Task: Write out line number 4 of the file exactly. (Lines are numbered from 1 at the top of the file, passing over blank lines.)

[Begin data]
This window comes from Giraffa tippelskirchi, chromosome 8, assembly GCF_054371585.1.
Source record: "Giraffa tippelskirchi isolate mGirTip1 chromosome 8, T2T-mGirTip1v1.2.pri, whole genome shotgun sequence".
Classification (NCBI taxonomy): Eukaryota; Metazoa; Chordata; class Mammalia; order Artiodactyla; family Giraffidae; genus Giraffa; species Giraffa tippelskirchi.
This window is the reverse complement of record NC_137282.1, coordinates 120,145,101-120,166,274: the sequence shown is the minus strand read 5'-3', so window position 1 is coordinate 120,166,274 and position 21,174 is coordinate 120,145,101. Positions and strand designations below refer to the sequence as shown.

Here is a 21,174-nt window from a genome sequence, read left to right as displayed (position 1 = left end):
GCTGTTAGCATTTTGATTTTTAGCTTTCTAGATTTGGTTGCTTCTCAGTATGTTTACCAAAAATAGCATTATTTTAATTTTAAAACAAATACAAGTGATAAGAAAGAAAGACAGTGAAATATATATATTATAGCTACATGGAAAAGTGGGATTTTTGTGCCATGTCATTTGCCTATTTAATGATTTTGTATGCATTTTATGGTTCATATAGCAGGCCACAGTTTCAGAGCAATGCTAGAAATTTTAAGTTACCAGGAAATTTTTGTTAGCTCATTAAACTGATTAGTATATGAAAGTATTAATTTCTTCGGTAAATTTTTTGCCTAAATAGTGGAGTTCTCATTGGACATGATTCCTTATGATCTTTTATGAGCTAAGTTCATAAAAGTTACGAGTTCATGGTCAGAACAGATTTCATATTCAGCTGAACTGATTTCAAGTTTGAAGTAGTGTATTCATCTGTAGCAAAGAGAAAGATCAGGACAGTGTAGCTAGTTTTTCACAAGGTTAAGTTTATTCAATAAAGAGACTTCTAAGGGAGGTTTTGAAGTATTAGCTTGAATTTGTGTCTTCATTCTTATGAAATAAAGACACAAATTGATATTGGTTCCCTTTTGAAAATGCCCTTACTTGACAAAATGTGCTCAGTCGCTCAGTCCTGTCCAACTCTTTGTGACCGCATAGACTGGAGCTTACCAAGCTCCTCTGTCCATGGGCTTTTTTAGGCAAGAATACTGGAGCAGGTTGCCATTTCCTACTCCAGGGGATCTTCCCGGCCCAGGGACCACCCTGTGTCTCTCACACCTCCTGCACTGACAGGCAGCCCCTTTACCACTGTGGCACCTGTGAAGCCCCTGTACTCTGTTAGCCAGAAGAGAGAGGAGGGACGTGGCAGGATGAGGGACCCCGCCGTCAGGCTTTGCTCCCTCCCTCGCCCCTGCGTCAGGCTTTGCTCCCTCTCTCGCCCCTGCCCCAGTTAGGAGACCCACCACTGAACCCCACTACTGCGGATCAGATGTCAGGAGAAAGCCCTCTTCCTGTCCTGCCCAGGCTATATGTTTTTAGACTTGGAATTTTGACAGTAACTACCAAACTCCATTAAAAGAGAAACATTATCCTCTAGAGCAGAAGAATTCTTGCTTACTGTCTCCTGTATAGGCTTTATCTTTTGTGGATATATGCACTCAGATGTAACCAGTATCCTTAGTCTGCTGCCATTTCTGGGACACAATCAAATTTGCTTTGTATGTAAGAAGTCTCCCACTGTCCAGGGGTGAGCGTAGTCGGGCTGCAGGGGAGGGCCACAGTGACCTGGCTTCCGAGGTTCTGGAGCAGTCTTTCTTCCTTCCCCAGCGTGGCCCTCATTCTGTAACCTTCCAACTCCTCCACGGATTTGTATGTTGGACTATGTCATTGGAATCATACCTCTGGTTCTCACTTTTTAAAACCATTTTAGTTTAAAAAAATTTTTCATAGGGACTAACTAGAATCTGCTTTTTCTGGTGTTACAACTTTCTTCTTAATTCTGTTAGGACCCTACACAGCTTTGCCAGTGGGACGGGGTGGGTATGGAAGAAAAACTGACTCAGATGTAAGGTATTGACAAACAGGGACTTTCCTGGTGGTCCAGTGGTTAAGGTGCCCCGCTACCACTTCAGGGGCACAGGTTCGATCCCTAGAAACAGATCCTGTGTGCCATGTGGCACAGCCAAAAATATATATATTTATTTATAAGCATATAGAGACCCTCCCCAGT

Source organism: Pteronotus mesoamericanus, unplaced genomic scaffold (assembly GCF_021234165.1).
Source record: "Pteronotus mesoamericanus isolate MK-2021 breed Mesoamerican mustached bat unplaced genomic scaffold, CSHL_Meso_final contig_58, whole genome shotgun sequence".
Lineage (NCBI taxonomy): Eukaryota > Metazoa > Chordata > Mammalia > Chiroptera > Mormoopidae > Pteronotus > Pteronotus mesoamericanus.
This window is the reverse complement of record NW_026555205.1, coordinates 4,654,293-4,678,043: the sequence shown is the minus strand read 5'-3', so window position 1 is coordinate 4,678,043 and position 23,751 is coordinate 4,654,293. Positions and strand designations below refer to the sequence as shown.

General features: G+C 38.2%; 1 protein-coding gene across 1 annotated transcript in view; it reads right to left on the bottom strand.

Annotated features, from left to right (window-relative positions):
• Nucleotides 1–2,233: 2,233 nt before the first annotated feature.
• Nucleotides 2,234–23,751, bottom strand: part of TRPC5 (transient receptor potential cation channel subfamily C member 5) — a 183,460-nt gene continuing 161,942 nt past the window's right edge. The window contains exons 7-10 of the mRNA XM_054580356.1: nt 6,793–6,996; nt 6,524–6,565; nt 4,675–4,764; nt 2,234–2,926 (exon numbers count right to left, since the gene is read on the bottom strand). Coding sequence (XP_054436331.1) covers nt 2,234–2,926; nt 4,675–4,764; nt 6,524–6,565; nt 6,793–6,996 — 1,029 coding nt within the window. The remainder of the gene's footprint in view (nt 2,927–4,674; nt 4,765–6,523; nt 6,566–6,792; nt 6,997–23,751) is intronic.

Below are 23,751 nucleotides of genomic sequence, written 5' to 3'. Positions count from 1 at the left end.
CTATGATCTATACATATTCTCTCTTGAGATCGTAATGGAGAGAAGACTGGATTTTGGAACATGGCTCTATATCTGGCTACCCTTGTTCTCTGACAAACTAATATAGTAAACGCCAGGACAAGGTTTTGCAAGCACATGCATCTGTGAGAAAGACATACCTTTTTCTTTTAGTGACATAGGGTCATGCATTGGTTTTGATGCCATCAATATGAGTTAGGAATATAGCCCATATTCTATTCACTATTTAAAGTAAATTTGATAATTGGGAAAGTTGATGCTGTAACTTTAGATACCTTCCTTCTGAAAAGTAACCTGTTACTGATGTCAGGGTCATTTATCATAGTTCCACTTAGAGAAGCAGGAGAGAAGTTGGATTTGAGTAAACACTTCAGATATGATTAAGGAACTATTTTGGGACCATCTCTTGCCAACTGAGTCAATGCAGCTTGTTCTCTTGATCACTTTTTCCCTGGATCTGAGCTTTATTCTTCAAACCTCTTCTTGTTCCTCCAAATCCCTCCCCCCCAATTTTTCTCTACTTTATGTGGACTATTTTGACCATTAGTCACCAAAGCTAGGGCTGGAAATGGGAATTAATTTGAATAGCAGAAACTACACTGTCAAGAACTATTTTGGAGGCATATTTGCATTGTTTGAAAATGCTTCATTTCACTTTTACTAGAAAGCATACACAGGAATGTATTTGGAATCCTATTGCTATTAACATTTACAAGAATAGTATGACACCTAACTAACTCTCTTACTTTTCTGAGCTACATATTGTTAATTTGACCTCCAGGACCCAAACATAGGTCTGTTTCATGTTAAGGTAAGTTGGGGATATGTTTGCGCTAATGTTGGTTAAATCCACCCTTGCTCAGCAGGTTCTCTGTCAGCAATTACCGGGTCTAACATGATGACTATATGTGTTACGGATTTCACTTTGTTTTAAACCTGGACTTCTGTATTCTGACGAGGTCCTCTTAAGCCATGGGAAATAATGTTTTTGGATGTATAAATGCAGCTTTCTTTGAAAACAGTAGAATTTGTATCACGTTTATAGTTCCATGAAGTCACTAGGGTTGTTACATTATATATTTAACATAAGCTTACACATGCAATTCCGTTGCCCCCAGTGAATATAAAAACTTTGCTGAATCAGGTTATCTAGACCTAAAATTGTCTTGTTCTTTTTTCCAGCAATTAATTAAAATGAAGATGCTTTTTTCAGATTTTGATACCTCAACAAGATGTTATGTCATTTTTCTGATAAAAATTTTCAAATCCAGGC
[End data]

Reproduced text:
This window is the reverse complement of record NC_137282.1, coordinates 120,145,101-120,166,274: the sequence shown is the minus strand read 5'-3', so window position 1 is coordinate 120,166,274 and position 21,174 is coordinate 120,145,101. Positions and strand designations below refer to the sequence as shown.